April 29, 2013
A longstanding joke holds that practical fusion power is about 20 years away — and always will be.
One simple phenomenon explains why practical, self-sustaining fusion reactions have proved difficult to achieve: Turbulence in the superhot, electrically charged gas, called plasma, that circulates inside a fusion reactor can cause the plasma to lose much of its heat. This prevents the plasma from reaching the temperatures needed to overcome the electrical repulsion between atomic nuclei — which, in turn, prevents those nuclei from fusing together. But in order to tame that turbulence, scientists first must understand it.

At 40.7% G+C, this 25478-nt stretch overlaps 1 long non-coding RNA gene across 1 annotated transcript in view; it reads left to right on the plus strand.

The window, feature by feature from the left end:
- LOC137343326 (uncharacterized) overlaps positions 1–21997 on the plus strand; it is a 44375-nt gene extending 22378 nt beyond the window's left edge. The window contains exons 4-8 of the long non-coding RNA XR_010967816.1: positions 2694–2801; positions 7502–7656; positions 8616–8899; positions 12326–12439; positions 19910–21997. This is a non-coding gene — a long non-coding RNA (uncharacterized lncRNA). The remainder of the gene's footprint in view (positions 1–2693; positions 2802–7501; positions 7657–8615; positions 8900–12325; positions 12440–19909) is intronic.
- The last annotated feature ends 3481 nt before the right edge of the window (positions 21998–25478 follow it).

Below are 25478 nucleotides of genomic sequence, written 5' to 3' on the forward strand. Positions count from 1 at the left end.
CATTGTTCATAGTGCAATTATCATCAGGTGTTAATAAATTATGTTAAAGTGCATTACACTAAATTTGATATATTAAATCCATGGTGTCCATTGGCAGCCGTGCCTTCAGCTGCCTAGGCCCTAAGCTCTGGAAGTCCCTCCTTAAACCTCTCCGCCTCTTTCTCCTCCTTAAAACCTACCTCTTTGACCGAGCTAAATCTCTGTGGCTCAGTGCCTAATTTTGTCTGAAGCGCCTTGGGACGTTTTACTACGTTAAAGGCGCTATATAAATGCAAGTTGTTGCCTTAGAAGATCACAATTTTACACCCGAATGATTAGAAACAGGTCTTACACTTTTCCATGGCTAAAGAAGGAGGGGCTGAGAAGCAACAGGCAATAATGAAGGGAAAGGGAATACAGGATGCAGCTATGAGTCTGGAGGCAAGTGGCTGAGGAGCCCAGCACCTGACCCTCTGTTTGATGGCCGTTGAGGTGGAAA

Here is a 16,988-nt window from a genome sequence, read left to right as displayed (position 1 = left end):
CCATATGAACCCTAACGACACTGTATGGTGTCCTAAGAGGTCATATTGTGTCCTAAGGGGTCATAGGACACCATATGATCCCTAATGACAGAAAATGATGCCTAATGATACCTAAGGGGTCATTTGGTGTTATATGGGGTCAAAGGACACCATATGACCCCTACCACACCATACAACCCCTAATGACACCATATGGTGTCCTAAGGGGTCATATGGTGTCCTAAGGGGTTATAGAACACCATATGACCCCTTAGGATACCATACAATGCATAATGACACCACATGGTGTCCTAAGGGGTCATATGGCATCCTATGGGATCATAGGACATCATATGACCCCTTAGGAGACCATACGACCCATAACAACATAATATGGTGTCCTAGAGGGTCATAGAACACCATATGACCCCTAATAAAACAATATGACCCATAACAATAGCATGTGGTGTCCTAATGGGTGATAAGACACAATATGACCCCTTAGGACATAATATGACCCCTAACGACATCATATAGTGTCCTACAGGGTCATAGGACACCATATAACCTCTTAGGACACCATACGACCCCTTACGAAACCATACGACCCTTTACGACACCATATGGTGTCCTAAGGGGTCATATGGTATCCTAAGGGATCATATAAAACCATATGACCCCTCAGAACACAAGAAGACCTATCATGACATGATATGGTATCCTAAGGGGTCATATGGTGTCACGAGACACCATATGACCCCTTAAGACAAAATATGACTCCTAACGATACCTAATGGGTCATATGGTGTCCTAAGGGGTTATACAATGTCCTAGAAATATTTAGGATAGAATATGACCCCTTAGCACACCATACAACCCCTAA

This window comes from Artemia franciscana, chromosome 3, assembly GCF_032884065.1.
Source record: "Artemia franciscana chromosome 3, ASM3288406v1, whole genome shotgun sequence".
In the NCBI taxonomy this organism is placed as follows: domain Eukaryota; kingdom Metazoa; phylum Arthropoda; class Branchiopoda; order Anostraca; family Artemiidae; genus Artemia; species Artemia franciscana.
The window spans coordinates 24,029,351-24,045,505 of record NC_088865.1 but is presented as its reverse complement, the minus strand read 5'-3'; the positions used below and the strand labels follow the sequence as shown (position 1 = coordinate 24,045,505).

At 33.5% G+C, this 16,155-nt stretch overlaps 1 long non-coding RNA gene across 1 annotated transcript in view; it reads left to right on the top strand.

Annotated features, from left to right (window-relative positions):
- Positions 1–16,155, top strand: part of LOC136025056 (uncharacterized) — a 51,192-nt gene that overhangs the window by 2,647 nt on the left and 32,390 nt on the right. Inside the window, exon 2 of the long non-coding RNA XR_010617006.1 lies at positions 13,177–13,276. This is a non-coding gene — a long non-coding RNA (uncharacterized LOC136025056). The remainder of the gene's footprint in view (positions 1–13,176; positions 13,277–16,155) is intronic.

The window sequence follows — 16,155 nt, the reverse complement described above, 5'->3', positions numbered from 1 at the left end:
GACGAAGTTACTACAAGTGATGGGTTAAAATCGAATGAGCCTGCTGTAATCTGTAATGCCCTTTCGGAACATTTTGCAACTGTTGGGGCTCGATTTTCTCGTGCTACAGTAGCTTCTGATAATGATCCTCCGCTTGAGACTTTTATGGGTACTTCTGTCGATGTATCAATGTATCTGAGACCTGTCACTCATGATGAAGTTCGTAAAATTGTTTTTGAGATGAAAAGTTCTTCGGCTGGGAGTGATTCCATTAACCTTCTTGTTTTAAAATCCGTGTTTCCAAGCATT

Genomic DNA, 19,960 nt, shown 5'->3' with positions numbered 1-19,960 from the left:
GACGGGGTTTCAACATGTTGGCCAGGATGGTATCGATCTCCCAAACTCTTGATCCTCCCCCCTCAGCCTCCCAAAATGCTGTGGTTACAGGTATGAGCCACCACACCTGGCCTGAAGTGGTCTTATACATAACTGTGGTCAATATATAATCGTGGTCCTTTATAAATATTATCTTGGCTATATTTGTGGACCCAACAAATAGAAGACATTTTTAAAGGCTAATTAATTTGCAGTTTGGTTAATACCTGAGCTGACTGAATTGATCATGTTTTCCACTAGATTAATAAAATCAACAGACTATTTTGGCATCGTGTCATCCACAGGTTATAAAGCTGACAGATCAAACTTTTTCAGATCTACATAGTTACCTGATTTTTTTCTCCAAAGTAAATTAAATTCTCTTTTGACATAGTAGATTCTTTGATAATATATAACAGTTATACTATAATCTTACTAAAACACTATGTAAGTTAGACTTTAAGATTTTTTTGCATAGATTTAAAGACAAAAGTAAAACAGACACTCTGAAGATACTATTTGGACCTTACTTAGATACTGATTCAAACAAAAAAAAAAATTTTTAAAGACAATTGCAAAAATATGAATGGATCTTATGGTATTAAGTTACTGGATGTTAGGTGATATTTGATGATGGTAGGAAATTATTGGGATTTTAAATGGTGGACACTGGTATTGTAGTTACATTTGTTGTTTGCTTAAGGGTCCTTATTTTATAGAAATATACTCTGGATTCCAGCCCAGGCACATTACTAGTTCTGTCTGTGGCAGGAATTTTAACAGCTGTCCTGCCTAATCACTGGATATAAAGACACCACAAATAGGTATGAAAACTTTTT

Researchers at MIT’s Plasma Science and Fusion Center (PSFC) have now taken a significant step in that direction by quantifying a previously unknown type of small-scale turbulence that can have big effects on cooling the plasma in a reactor. Their results were published online in the journal Physics of Plasmas, and further described in a recent talk at a conference called the U.S.-E.U. Joint Transport Task Force Workshop.